Arizona continues to get nice production from David Peralta. Last year's triples king has three three-baggers already on the young season.
Lying in the weeds
Imagine how good the Mets' lineup would be if Curtis Granderson replicated his 2015 season? Granderson has five home runs, but his batting average (.221) and OBP (.319) are way down so far. Granderson was last an All-Star in 2012.
The NL All-Star team will be loaded with Cubs, but Jason Heyward may not be one of them. Heyward's slow start with the bat (.207 average, zero home runs entering Friday) has negated his defensive value.
Speaking of defense, Yasiel Puig has already provided a slew of first-half highlights in right field. But he's hitting more like he did in 2015 (.255/.309/.422 this year) than in '13 (.319/.391/.534), when his dazzling debut sparked all kinds of All-Star debate.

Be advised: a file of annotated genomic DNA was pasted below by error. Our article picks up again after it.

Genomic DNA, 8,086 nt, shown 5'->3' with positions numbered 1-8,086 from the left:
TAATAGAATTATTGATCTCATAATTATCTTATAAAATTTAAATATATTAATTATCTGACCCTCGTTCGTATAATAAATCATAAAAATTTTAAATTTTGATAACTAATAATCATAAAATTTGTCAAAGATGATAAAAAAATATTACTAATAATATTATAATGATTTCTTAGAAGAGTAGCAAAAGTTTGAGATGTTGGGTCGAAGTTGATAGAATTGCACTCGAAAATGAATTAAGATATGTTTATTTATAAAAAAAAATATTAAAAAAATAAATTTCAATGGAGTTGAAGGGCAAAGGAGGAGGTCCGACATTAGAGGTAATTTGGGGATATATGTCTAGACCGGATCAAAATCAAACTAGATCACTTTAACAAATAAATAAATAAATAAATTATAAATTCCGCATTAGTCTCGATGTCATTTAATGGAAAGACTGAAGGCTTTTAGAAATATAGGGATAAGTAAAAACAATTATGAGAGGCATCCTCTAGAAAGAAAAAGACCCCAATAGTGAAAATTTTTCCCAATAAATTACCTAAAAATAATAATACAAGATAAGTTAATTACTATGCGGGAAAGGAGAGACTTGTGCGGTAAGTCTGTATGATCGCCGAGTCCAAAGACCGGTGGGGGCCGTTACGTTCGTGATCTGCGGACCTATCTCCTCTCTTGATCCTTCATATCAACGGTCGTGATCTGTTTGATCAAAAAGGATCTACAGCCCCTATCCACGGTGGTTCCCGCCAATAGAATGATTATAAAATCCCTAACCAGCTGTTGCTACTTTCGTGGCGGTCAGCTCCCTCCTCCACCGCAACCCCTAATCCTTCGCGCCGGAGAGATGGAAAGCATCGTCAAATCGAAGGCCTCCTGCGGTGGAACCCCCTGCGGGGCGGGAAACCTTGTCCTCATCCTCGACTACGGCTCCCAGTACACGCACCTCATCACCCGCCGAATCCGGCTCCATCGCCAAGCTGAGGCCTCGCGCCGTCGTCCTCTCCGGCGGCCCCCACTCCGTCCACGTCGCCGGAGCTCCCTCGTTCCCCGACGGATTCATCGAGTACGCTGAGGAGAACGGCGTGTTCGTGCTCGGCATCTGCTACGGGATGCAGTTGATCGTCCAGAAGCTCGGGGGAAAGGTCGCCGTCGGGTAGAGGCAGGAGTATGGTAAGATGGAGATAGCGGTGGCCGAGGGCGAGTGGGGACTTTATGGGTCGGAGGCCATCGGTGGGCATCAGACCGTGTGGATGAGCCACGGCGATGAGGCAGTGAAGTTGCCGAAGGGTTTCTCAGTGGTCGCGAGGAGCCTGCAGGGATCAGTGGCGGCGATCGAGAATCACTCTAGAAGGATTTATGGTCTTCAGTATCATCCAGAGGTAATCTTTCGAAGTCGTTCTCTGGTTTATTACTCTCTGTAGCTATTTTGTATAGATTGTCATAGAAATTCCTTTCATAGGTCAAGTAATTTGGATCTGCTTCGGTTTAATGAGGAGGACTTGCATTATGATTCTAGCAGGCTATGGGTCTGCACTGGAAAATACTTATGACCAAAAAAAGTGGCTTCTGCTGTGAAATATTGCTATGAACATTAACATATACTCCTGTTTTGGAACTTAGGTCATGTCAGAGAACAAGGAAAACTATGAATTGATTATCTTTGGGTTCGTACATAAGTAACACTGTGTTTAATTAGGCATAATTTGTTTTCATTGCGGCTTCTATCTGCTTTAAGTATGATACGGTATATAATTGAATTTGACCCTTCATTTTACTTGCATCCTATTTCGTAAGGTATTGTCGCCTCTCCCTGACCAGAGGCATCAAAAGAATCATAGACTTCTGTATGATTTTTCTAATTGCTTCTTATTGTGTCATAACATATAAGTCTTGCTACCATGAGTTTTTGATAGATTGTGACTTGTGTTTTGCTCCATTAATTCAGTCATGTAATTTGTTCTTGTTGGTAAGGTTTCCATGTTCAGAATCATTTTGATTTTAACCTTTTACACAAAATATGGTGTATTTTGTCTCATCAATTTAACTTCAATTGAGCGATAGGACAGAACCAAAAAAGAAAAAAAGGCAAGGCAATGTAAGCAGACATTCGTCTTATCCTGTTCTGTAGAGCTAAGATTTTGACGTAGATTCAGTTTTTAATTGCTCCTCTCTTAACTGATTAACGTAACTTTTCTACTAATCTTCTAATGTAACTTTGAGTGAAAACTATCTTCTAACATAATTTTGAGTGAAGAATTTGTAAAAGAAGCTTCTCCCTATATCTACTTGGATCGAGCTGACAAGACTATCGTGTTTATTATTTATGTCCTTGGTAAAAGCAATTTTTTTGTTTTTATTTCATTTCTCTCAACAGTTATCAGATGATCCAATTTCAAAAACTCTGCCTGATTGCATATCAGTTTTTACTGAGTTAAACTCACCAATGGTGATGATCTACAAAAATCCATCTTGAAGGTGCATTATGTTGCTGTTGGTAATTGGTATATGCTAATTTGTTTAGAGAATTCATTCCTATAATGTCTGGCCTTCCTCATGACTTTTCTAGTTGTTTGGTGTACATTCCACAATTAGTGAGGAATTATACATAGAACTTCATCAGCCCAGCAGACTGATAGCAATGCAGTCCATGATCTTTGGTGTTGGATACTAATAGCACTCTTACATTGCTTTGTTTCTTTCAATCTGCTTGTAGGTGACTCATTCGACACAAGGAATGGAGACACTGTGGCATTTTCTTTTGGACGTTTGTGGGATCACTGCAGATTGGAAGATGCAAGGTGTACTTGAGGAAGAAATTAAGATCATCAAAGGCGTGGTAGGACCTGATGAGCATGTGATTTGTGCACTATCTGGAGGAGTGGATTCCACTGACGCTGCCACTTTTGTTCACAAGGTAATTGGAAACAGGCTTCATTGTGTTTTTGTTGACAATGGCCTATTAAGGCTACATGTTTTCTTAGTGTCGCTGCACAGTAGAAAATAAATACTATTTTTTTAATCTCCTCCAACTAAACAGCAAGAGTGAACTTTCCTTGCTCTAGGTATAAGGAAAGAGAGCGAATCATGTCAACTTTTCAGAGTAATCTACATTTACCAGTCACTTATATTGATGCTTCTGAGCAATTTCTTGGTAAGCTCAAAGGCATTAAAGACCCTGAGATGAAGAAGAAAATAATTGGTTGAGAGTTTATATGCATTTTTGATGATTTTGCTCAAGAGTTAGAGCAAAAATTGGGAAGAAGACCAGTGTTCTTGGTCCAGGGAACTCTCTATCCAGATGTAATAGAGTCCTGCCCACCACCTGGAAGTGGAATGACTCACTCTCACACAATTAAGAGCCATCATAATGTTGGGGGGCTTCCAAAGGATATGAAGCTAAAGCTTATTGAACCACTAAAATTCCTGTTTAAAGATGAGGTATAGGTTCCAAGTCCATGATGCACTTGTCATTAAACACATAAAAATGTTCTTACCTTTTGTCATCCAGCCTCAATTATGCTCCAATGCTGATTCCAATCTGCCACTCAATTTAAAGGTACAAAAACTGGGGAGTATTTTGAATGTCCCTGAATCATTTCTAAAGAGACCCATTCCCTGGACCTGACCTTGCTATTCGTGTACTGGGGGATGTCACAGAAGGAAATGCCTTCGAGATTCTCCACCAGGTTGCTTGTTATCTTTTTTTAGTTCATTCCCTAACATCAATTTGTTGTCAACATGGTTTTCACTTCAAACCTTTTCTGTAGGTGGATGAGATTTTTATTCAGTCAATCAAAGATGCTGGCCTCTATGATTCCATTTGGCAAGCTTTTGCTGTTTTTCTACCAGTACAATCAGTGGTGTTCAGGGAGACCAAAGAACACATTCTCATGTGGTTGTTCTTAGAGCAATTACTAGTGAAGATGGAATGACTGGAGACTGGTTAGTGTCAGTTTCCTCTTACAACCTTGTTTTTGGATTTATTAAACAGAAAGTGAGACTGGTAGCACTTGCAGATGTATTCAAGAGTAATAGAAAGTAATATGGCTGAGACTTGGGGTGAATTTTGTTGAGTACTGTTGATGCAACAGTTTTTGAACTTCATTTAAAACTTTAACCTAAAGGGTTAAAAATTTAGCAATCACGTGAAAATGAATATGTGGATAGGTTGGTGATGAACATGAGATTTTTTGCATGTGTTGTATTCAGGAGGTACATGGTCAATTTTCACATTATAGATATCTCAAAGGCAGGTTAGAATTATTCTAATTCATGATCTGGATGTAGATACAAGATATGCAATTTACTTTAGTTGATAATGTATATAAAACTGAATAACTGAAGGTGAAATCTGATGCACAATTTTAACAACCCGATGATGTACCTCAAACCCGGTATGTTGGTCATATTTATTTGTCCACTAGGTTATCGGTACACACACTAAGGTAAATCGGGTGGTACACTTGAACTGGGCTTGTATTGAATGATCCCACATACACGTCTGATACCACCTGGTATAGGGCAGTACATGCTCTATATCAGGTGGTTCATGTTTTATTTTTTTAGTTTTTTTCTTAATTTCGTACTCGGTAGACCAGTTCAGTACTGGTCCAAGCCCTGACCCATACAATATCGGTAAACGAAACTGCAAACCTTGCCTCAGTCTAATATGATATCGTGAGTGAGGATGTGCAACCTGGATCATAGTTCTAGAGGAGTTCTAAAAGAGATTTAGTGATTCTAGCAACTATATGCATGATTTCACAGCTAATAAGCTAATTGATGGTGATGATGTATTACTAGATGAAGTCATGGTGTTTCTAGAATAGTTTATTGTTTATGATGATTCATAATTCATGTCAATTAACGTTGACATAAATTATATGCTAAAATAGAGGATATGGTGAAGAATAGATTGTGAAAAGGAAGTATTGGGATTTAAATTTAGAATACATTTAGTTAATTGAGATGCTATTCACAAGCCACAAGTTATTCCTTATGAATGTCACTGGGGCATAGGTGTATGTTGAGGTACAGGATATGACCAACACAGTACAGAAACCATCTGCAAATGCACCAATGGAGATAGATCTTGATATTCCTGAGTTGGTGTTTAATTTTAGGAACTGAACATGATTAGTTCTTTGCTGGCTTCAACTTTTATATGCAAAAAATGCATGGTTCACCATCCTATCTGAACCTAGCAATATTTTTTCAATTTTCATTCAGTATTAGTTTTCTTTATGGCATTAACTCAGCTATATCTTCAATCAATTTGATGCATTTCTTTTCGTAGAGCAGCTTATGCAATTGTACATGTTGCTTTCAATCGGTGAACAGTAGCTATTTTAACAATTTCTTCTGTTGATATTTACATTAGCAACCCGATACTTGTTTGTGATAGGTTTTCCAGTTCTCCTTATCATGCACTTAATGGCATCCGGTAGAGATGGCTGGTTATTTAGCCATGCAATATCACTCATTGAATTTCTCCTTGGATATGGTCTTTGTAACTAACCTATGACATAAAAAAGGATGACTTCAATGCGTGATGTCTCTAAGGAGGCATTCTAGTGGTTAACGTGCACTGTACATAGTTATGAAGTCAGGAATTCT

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Following the announcement of the 2016 All-Stars, be sure to return to MLB.com and cast your 2016 Esurance MLB All-Star Game Final Vote for the final player on each league's All-Star roster. On Tuesday, July 12, watch the 2016 All-Star Game presented by MasterCard live on FOX, and during the game visit MLB.com to submit your choice for the Ted Williams Most Valuable Player Award presented by Chevrolet via the 2016 MLB All-Star Game MVP Vote.
The 87th All-Star Game will be televised nationally by FOX, in Canada by Rogers Sportsnet and RDS, and worldwide by partners in more than 160 countries via MLB International's independent feed. ESPN Radio and ESPN Radio Deportes will provide national radio coverage of the All-Star Game. MLB.com, MLB Network and SiriusXM will also provide comprehensive All-Star Week coverage. For more information, please visit allstargame.com.
Joe Trezza is a reporter for MLB.com based in New York. Follow him on Twitter at @joetrezz. This story was not subject to the approval of Major League Baseball or its clubs.